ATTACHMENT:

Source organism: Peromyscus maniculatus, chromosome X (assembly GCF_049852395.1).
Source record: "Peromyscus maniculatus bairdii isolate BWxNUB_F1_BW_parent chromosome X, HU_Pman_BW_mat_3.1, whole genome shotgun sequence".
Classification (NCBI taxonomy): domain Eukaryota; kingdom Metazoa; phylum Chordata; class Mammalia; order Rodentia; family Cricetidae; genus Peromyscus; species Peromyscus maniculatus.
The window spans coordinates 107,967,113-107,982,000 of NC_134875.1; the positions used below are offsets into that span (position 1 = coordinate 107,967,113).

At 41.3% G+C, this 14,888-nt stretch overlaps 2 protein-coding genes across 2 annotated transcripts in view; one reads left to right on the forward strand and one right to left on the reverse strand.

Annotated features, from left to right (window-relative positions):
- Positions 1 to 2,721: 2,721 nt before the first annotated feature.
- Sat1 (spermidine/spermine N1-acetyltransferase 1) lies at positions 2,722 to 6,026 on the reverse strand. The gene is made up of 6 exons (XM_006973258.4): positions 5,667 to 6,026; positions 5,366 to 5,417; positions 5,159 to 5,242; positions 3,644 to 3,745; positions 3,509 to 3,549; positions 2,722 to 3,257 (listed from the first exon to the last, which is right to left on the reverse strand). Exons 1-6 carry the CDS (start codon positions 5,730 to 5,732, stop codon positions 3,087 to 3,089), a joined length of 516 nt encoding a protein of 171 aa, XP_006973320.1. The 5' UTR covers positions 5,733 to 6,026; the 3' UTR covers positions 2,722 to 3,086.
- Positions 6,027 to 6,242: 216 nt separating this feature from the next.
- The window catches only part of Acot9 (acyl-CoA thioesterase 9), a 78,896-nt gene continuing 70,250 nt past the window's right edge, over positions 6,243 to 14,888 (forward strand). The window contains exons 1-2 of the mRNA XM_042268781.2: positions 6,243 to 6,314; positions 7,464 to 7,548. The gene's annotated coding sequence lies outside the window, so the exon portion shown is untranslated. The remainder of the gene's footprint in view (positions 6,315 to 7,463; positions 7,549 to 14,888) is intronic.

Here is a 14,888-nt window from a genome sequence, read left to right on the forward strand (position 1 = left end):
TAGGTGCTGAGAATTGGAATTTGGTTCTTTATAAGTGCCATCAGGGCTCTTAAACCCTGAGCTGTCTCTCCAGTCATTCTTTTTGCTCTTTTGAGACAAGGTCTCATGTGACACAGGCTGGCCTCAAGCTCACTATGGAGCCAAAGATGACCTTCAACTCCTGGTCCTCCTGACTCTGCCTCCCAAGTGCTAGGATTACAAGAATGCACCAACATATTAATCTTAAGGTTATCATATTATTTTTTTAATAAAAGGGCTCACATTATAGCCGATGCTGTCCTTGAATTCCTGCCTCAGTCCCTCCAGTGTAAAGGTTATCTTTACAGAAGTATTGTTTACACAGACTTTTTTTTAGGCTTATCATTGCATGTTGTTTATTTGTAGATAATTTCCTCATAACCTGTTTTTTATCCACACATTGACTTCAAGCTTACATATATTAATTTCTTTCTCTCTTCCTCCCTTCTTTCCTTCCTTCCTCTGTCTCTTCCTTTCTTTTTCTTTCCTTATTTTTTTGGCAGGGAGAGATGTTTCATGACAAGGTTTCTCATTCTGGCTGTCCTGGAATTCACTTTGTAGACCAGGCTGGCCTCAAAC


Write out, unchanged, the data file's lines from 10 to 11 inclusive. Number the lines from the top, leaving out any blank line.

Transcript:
- The window catches only part of Acot9 (acyl-CoA thioesterase 9), a 78,896-nt gene continuing 70,250 nt past the window's right edge, over positions 6,243 to 14,888 (forward strand). The window contains exons 1-2 of the mRNA XM_042268781.2: positions 6,243 to 6,314; positions 7,464 to 7,548. The gene's annotated coding sequence lies outside the window, so the exon portion shown is untranslated. The remainder of the gene's footprint in view (positions 6,315 to 7,463; positions 7,549 to 14,888) is intronic.

Here is a 14,888-nt window from a genome sequence, read left to right on the forward strand (position 1 = left end):